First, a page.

Nielsen v. Preap, ___ U.S. ___, No. 16-1363 (19 March 2019)

If the government arrests an alien, because the government believes that the alien is in the United States illegally and therefore deportable, then generally the alien may apply for release on bond or parole while the question of his removal is being decided.  8 U.S.C. §1226(a). An alien may secure his release if he can convince an immigration official or immigration judge that he poses no risk of flight or danger to the community.

However, an alien’s right to a bond hearing is subject 8 U.S.C. §1226(c), which was enacted in 1996 and which applies to aliens who have committed specified crimes and then are later released from the criminal justice system. Section 1226(c)(1) provides that the Secretary of Homeland Security:

shall take into custody any alien who –

(A) is inadmissible by reason of having committed any offense covered in section 1182(a)(2) of this title,

(B) is deportable by reason of having committed any offense covered in section 1227(a)(2)(A)(ii), (A)(iii), (B), (C), or (D) of this title,

(C) is deportable under section 1227(a)(2)(A)(i) of this title on the basis of an offense for which the alien has been sentence [1] to a term of imprisonment of at least 1 year, or

(D) is inadmissible under section 1182(a)(3)(B) of this title or deportable under section 1227(a)(4)(B) of this title,

when the alien is released” by the criminal justice system. (Italics supplied.)

Section 1226(c)(2) provides that “an alien described in paragraph (1)” (italics supplied) may be released pending removal proceedings only under extraordinarily limited circumstances involving witness protection, not at issue in the instant case. The practical effect is that virtually all aliens who are taken into custody after release from the criminal justice system, and who are covered by one or more of the four categories described in §1226(c)(1), are denied a bond hearing because of the mandatory limitations of §1226(c)(2).

The respondents are aliens who were detained under §1226(c)(2)’s mandatory-detention requirement and denied a bond hearing pending decision on their removal. Though all respondents had been convicted of crimes covered in §1226(c)(1), none were taken into custody immediately after their release from criminal custody. Indeed, some were not taken into custody until several years later.

The respondents filed a class action in District Court, contending that they could not be denied a bond hearing under §1226(c)(2) even though they had committed crimes specified in §1226(c)(1)(A)-(D). They argued that §1226(c)(1) requires that an alien be taken into custody by the Secretary “when” released from criminal custody, and that means an alien must be taken into custody immediately upon release from the criminal justice system. If the Secretary fails to take them into custody immediately upon release, then the Secretary has no right under the statute to deny them a bond hearing. According to their complaint, only aliens who are arrested immediately upon release can be denied a bond hearing.

The District Court certified a class of all aliens who were not, or will not be, taken into custody immediately upon release from criminal custody for an offense described in §1226(c)(1); and the District Court granted a preliminary injunction against the mandatory detention of the members of the class, holding that criminal aliens are exempt from mandatory detention under §1226(c)(2), unless they are taken into custody at the time of release and no later. The Ninth Circuit affirmed. The Supreme Court reversed, in a five-to-four decision.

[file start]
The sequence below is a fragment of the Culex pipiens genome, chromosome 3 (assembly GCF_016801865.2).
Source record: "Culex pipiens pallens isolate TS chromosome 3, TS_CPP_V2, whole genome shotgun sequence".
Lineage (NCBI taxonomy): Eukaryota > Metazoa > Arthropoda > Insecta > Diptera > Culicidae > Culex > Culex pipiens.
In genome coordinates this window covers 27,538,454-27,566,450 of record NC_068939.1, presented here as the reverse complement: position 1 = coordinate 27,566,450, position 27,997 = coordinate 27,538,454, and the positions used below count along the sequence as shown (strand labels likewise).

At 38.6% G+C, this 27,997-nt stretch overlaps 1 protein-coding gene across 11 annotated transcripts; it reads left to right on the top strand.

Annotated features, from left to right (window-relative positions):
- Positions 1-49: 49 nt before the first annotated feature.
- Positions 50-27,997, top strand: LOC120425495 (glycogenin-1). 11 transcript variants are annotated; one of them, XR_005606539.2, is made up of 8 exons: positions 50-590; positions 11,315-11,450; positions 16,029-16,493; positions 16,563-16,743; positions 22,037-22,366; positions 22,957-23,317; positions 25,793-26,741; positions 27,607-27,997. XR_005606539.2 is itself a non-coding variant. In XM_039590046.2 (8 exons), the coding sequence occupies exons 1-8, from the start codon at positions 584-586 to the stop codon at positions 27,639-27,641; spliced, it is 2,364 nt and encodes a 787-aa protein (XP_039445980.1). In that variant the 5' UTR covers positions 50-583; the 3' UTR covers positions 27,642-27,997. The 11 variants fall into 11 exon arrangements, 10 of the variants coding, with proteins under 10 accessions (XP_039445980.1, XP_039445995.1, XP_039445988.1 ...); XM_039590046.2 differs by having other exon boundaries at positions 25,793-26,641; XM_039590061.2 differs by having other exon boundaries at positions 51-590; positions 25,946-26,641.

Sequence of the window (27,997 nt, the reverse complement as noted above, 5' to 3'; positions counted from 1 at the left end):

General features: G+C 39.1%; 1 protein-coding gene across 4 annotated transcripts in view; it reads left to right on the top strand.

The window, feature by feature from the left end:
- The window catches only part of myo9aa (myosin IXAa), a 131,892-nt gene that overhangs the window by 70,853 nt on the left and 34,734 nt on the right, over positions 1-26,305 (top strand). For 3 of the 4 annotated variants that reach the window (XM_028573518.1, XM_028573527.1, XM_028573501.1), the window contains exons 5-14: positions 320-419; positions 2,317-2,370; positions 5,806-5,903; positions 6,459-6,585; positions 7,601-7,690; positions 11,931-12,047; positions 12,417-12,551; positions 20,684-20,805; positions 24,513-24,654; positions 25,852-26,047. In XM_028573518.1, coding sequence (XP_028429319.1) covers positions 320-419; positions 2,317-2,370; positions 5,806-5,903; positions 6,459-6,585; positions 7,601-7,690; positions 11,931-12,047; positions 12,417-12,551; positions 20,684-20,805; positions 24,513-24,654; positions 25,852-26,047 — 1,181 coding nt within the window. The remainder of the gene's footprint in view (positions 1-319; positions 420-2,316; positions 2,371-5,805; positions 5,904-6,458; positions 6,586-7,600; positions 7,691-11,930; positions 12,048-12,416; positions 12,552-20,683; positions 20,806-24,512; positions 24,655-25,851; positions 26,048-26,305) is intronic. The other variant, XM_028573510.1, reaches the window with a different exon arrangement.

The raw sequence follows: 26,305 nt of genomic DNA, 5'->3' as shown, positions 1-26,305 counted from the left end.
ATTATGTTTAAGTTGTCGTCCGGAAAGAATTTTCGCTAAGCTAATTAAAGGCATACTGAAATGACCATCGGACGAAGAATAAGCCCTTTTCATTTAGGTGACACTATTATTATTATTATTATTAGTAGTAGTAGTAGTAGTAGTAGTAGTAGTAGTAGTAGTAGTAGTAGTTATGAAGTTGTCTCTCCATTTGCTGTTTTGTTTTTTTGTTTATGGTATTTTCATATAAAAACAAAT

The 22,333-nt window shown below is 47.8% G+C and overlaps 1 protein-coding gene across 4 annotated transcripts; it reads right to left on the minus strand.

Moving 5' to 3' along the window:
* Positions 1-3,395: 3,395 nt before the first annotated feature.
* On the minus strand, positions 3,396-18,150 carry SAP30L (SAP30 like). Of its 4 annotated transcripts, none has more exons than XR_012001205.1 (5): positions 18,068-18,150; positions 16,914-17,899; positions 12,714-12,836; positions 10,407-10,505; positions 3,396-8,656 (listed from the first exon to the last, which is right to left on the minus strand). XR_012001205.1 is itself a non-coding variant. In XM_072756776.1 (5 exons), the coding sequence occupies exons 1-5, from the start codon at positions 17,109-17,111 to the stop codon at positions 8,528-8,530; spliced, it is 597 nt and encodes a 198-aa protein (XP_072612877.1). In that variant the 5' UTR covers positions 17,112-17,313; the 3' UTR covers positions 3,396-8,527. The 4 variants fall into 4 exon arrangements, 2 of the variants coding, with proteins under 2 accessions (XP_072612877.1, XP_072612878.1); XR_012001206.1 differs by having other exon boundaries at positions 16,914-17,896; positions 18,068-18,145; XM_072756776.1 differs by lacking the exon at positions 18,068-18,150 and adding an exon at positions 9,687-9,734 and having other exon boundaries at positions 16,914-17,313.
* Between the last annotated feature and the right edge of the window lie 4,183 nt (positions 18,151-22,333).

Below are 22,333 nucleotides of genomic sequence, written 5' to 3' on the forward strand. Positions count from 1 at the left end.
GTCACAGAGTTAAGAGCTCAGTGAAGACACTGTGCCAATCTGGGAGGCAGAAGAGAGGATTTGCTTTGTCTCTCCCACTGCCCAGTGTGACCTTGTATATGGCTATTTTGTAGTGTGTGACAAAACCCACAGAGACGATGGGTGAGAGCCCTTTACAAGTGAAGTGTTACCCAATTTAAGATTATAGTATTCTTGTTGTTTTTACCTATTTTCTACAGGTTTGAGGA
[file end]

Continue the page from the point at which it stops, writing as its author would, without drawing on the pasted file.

Justice Alito, writing the majority opinion, analyzed the grammar of §1226(c)(1) and concluded that the phrase “when the alien is released” is not part of the description of those aliens whom the Secretary must take into custody for removal proceedings after the alien is released from the criminal justice system.  The four subparagraphs (A)-(D) of Section 1226(c)(1) state the criteria defining the four categories of aliens who must be taken into custody.  The words “when the alien is released” are not part of those four subparagraphs and not part of the criteria defining the four categories of aliens who must be taken into custody.  Those words are not part of the description of the four categories, and they are not an additional element applying to all four categories. The scope of “any alien who” shall be taken into custody pursuant to §1226(c)(1) is fixed only by the predicate offenses identified in subparagraphs (A)-(D) of §1226(c)(1). Because those four defining subparagraphs do not include the words “when the alien is released,” anyone who fits the description in those four subparagraphs falls under paragraph (2)’s detention mandate – even if the Secretary did not take them into custody immediately when they were released from the criminal justice system. The practical effect of the Court’s opinion is that the statute’s words “when the alien is released” mean whenever the alien is released or no matter when the alien is released.

Justice Breyer dissented in a long opinion joined by Justices Ginsburg, Sotomayor and Kagan. Justice Breyer wrote, inter alia, that a well-established canon of statutory interpretation provides that, “if fairly possible,” a statute must be construed “so as to avoid not only the conclusion that it is unconstitutional but also grave doubts on that score.” United States v. Jin Fuey Moy, 241 U.S. 394, 401 (1916). Indefinite detention without a bond hearing likely deprives a person of his or her liberty without due process of law.

John Polk is a Special Counsel at Berenzweig Leonard, LLP. John can be reached at [email protected].